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Abstract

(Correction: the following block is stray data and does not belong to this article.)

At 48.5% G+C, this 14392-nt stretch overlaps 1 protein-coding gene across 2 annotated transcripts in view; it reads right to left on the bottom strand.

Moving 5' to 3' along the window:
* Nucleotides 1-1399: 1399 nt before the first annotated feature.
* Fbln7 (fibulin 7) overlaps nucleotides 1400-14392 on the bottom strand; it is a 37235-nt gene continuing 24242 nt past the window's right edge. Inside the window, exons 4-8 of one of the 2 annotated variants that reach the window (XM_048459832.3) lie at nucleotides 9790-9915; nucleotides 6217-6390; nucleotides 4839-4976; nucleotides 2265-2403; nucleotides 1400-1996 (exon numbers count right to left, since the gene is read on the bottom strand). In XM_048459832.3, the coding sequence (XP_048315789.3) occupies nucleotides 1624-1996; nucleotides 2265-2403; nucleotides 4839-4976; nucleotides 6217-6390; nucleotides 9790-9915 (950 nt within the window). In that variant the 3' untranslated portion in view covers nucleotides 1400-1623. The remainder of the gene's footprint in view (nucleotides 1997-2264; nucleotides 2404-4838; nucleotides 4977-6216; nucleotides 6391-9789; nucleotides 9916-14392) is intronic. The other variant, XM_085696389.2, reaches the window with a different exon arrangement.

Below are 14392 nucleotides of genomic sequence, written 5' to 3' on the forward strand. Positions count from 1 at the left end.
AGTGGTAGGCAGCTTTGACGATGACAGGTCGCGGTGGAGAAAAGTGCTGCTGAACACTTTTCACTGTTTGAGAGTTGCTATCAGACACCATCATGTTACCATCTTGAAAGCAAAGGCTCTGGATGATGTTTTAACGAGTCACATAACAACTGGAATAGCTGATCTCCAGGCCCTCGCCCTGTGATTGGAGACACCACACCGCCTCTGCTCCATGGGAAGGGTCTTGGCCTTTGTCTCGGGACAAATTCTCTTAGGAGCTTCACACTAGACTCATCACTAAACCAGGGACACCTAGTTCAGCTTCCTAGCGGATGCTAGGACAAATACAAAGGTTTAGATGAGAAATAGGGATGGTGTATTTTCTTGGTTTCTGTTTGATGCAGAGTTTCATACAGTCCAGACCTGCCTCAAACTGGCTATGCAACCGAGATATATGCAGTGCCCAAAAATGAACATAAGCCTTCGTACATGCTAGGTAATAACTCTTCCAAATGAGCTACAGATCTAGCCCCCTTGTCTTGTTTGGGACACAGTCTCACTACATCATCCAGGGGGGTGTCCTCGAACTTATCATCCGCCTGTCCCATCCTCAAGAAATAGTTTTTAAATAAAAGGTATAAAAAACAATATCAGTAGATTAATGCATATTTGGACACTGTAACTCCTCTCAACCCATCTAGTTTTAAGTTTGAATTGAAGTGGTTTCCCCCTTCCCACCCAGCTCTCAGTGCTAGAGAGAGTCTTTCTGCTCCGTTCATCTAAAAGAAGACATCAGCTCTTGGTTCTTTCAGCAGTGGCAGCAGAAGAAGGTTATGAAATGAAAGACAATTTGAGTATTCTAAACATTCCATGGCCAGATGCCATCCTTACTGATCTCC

This paper examines the effects of agricultural trade policy changes in the Brazilian agriculture using CGE model. An extended Salter-Swan model is employed to verify if the Stolper-Samuelson theorem holds and the consequences in terms of prices, production and resources allocation. Results show that the Stolper-Samuelson hypothesis is reversed when imports and domestic goods are poor substitutes. The reduction in the import tariff increases national income, implying that inappropriate trade policy adjustments can stand in the way of promoting rapid and equitable growth of the economy.

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